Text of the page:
Smartwatches are coming. Don't take my word for it - look at your neighbour's wrist.

I've written before about why the smartwatch format makes sense. In short, smartphones offer us a wealth of information accessed through a single device, wherever we are. But in doing so they have reduced us all to the status of Victorian gentlemen, forced to pull out a pocket watch every time a passer by wants to know the time. With smartphones we can contact, learn, watch, listen and publish wherever we are, but we have to delve into our pockets to do so. A well-designed smartwatch, like the wristwatch from which the format derives, places in the most practicable place  display via which we can access all that lovely info. (The full argument: Why smartwatches could be great: they're not pocket watches.)

But smartwatches are both expensive, and conspicuous. And also conspicuously expensive. It'll be a long time before people consider a £300 or £400 digital watch a must-have purchase, unless they want to be seen to carry the latest gadget.

Which is not to say that it won't happen, nor that it isn't happening now.

I was working in the US earlier this year, and couldn't help but notice how many people were wearing wrist-mounted gadgets. Not smartwatches, as such. Instead activity trackers. Quantifiable self fitness devices, designed to inspire and cajole the wearer into burning more calories. Even back in April they were present in the UK, but surprisingly popular in the US. (See also: best activity trackers of 2014.)

Fast forward to July in London and an interesting thing is happening. (See also: Activity trackers outrun smartwatches - shipments four times higher.)

Yesterday I was in a meeting. A long meeting. A meeting about web analytics, of all things. Don't worry I won't bore you with the details, beyond this: I was present to witness an argument about the best activity tracker. With 15 people in the room, seven of them were wearing Fitbits or Jawbones, or some other kind of fitness gadget. The lines were drawn pretty much evenly between the Fitbit and Jawbone camps, with me sitting on the fence. (Like the gadget fiend I am, I am currently sporting both the Fitbit One and the Jawbone UP24. So I am twice as fit as you are.)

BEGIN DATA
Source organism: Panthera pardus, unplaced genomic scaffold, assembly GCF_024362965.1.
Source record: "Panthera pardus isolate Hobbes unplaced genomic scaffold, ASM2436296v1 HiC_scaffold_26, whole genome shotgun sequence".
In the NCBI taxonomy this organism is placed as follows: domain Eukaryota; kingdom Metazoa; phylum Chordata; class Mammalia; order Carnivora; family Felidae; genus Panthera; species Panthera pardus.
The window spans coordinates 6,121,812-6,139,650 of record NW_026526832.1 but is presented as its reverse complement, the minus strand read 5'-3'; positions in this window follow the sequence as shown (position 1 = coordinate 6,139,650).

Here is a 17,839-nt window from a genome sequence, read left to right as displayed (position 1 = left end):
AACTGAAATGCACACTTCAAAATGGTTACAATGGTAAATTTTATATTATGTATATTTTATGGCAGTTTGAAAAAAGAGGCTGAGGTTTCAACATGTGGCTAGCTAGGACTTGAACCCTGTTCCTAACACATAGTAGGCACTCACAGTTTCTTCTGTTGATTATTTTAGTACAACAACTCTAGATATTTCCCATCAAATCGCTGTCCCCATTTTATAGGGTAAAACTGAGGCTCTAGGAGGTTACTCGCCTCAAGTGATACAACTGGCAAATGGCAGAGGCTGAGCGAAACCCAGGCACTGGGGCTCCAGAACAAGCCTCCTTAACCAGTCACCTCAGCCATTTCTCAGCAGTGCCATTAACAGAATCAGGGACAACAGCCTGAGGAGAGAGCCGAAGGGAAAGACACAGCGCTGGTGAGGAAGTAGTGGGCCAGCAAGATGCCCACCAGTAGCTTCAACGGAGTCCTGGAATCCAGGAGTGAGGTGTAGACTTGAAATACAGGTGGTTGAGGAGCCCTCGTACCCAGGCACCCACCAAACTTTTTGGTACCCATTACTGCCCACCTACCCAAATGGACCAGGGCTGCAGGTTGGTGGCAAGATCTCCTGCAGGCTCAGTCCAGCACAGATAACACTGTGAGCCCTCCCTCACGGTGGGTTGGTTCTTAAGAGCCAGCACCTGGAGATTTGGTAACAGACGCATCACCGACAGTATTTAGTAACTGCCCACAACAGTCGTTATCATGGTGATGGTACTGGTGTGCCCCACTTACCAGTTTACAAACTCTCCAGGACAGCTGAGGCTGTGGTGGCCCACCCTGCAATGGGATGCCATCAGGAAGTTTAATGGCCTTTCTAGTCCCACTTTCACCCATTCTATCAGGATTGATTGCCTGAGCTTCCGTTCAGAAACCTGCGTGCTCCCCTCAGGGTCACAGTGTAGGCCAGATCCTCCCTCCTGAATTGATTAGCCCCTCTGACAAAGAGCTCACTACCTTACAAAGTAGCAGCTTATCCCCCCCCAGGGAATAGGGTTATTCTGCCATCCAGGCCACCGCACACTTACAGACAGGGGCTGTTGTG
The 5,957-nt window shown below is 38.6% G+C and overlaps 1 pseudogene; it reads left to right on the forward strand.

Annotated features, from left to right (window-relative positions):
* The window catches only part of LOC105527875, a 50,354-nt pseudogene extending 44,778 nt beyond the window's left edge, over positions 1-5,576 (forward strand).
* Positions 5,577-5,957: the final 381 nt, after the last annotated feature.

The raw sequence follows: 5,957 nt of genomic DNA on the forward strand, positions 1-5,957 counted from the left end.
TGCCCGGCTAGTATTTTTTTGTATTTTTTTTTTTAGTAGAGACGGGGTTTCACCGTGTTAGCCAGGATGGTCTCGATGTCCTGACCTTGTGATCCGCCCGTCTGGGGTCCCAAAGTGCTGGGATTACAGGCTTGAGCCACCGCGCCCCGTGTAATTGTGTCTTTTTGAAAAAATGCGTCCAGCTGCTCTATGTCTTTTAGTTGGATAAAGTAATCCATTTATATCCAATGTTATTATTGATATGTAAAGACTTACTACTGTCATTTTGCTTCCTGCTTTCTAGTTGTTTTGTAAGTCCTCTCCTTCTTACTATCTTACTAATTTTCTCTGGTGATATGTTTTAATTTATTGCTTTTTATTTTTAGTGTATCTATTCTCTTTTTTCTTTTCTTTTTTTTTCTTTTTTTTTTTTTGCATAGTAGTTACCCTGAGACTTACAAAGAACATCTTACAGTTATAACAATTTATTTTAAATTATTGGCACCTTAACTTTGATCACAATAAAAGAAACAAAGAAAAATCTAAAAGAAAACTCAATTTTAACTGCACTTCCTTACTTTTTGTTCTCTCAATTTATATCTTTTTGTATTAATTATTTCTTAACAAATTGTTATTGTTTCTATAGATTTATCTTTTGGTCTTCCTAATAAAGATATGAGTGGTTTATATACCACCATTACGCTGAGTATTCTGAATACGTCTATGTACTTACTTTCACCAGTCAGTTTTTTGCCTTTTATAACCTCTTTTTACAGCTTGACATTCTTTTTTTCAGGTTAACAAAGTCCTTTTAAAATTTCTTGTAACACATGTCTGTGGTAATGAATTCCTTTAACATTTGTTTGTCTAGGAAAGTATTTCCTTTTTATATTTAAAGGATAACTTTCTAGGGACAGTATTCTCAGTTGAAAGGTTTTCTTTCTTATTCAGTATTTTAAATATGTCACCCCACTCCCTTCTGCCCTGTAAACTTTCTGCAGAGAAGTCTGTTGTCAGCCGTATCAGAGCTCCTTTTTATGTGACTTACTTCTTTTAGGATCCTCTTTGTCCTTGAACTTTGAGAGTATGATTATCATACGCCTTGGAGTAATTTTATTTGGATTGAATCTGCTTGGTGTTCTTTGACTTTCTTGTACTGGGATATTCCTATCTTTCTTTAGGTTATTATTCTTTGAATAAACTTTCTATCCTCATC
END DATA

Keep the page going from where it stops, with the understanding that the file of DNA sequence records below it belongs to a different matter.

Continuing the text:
It's possible my colleagues and I are exceptional. We work, after all, in tech media, and we are based in one of the most affluent and gadget-hungry cities in the world. But the key to all data analysis is to follow the trend. Half the people in that room now wear activity trackers. Few, if any, of them did so at the turn of the year.

I'd wager that health and fitness is the not the only factor here. Rather, a new type of gadget becomes a must-have or a strong-want the more you see other people carrying it. Earliest adopter begats confidence to the next rank of early adopters. Plus ca change.

What I find interesting is the effect this may have on smartwatch adoption. If we grow accustomed to people wearing dumb devices on their wrists - and most people I know wear activity trackers *and* a traditional timepiece - we will be more open to buying and wearing full smartwatches. And we should expect activity trackers to get smarter and reach up to high-end smartwatches, in the same way that Amazon stretched its Kindle ereaders to become low-end Kindle Fire tablets.

I'm not yet convinced that smartwatches will proliferate, but the way that activity trackers are increasing in popularity is making the future of smartwatches increasingly more secure. See also: The future of smartwatch apps.